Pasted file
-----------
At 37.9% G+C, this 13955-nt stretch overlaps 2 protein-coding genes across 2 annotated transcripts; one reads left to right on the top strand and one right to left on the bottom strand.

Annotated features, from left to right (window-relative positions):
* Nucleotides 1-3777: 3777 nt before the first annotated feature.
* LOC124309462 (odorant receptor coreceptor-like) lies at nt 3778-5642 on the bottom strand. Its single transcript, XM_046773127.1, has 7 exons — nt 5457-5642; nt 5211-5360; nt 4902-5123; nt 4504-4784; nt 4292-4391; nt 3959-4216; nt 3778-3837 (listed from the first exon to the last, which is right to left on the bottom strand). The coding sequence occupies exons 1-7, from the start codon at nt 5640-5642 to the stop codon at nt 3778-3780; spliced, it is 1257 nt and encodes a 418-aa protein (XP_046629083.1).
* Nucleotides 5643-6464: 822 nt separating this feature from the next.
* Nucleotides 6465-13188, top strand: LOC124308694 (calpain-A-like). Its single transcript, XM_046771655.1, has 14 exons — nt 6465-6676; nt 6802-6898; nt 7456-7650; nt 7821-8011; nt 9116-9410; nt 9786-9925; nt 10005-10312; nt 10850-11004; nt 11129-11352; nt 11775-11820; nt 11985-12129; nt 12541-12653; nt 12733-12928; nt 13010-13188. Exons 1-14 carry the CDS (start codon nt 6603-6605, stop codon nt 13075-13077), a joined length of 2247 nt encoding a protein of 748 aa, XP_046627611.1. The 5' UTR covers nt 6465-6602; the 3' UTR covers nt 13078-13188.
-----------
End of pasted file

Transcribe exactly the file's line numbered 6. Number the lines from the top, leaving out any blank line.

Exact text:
* Nucleotides 6465-13188, top strand: LOC124308694 (calpain-A-like). Its single transcript, XM_046771655.1, has 14 exons — nt 6465-6676; nt 6802-6898; nt 7456-7650; nt 7821-8011; nt 9116-9410; nt 9786-9925; nt 10005-10312; nt 10850-11004; nt 11129-11352; nt 11775-11820; nt 11985-12129; nt 12541-12653; nt 12733-12928; nt 13010-13188. Exons 1-14 carry the CDS (start codon nt 6603-6605, stop codon nt 13075-13077), a joined length of 2247 nt encoding a protein of 748 aa, XP_046627611.1. The 5' UTR covers nt 6465-6602; the 3' UTR covers nt 13078-13188.